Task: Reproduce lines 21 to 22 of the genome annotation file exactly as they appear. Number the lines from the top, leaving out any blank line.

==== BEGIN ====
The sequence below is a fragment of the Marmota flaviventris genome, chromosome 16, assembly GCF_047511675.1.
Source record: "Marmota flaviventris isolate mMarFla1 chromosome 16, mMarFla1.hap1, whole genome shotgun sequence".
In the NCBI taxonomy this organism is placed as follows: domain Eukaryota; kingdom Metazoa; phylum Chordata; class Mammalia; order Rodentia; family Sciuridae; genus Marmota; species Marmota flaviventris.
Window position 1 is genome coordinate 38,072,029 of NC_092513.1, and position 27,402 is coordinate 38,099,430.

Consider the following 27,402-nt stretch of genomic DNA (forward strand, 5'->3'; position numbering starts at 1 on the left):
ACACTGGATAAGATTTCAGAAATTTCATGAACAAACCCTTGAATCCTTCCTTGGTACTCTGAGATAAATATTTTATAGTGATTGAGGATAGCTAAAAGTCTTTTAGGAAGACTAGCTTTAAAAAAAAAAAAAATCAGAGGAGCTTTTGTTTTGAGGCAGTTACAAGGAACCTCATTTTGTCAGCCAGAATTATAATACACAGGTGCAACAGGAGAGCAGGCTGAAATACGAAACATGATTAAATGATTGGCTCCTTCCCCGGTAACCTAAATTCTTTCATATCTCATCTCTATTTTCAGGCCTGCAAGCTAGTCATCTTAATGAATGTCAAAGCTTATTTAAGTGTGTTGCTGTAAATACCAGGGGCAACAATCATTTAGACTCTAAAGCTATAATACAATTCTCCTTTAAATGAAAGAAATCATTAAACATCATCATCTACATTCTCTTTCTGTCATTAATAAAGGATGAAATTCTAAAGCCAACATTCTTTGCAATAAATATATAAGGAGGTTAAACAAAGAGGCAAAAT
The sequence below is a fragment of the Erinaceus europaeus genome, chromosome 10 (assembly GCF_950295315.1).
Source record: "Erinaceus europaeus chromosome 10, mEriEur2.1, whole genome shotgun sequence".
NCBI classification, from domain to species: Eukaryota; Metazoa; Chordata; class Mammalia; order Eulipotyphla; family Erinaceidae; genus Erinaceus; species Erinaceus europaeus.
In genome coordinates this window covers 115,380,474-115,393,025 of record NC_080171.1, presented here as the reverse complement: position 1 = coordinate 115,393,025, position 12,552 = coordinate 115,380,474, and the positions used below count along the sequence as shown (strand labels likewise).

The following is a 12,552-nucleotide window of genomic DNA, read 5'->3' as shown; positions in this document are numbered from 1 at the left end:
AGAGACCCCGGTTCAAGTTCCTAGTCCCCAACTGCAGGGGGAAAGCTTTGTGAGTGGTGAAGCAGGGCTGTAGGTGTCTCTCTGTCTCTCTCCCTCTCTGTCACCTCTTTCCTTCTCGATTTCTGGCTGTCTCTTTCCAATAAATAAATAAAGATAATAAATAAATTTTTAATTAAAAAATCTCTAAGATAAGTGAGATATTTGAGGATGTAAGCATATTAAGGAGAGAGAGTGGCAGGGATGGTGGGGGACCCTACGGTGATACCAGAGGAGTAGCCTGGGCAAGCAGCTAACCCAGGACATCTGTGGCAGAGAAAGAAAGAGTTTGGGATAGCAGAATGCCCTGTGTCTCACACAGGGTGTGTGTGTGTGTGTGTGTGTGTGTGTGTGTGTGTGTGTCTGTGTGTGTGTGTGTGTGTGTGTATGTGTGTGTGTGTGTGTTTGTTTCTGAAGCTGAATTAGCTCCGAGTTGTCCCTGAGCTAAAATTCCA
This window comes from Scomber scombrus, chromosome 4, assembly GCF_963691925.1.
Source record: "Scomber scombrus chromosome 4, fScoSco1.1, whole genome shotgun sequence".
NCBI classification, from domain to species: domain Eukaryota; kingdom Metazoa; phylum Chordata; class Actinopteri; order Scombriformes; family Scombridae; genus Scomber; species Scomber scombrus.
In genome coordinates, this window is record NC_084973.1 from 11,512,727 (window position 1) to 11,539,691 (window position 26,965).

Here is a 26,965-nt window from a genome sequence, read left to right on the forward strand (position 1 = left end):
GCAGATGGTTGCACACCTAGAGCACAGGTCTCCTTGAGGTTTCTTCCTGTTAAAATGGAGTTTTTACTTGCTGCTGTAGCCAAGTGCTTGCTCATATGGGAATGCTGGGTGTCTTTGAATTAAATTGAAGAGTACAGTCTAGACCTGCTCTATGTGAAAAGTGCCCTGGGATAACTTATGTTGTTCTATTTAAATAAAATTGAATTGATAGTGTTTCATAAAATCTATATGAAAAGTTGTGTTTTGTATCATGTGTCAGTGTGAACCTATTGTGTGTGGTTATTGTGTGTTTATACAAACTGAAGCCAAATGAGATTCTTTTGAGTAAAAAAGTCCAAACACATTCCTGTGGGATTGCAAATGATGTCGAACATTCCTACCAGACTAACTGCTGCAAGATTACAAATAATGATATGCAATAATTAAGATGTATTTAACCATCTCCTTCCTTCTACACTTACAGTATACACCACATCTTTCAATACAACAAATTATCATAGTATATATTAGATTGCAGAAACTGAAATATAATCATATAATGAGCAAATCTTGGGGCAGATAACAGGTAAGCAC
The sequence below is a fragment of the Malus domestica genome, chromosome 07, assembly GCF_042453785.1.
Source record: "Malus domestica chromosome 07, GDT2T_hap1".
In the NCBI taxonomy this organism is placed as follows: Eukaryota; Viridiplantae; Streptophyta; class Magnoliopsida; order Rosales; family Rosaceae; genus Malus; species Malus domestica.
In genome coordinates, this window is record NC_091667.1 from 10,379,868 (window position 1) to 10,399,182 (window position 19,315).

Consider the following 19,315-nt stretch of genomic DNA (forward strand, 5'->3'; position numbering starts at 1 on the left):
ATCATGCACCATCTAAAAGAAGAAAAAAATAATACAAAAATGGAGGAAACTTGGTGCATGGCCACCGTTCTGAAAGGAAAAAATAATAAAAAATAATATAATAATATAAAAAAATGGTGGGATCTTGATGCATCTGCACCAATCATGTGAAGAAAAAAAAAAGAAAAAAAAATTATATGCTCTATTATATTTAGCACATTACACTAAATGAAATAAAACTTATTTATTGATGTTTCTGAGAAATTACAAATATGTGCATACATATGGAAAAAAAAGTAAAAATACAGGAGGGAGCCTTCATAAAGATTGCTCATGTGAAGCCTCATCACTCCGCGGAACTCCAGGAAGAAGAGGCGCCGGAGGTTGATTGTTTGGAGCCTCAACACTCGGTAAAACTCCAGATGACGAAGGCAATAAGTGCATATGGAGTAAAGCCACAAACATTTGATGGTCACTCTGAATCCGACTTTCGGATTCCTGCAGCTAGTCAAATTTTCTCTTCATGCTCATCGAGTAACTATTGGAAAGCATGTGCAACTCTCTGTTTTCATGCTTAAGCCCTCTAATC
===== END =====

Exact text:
In the NCBI taxonomy this organism is placed as follows: Eukaryota; Viridiplantae; Streptophyta; class Magnoliopsida; order Rosales; family Rosaceae; genus Malus; species Malus domestica.
In genome coordinates, this window is record NC_091667.1 from 10,379,868 (window position 1) to 10,399,182 (window position 19,315).